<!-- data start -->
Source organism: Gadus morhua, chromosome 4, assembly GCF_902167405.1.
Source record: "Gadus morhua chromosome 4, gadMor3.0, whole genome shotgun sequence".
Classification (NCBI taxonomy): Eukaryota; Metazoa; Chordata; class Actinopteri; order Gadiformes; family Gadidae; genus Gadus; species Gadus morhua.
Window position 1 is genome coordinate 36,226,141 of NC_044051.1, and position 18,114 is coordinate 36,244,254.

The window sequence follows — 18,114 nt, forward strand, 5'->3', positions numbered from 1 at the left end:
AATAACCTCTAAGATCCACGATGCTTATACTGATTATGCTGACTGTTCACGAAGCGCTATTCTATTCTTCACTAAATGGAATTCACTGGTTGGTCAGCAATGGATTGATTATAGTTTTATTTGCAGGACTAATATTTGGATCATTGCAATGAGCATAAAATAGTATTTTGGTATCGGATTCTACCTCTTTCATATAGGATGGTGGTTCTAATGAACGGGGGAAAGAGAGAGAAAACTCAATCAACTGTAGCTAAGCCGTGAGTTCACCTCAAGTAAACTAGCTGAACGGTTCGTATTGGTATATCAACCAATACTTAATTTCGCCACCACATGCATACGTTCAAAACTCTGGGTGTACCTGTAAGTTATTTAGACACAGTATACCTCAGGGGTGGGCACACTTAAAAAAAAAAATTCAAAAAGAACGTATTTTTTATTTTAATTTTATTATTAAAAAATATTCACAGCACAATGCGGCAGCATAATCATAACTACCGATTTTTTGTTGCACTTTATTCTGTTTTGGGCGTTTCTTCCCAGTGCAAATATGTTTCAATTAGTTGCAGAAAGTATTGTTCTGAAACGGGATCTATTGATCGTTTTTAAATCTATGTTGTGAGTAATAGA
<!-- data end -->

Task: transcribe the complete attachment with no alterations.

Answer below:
Source organism: Gadus morhua, chromosome 4, assembly GCF_902167405.1.
Source record: "Gadus morhua chromosome 4, gadMor3.0, whole genome shotgun sequence".
Classification (NCBI taxonomy): Eukaryota; Metazoa; Chordata; class Actinopteri; order Gadiformes; family Gadidae; genus Gadus; species Gadus morhua.
Window position 1 is genome coordinate 36,226,141 of NC_044051.1, and position 18,114 is coordinate 36,244,254.

The window sequence follows — 18,114 nt, forward strand, 5'->3', positions numbered from 1 at the left end:
AATAACCTCTAAGATCCACGATGCTTATACTGATTATGCTGACTGTTCACGAAGCGCTATTCTATTCTTCACTAAATGGAATTCACTGGTTGGTCAGCAATGGATTGATTATAGTTTTATTTGCAGGACTAATATTTGGATCATTGCAATGAGCATAAAATAGTATTTTGGTATCGGATTCTACCTCTTTCATATAGGATGGTGGTTCTAATGAACGGGGGAAAGAGAGAGAAAACTCAATCAACTGTAGCTAAGCCGTGAGTTCACCTCAAGTAAACTAGCTGAACGGTTCGTATTGGTATATCAACCAATACTTAATTTCGCCACCACATGCATACGTTCAAAACTCTGGGTGTACCTGTAAGTTATTTAGACACAGTATACCTCAGGGGTGGGCACACTTAAAAAAAAAAATTCAAAAAGAACGTATTTTTTATTTTAATTTTATTATTAAAAAATATTCACAGCACAATGCGGCAGCATAATCATAACTACCGATTTTTTGTTGCACTTTATTCTGTTTTGGGCGTTTCTTCCCAGTGCAAATATGTTTCAATTAGTTGCAGAAAGTATTGTTCTGAAACGGGATCTATTGATCGTTTTTAAATCTATGTTGTGAGTAATAGA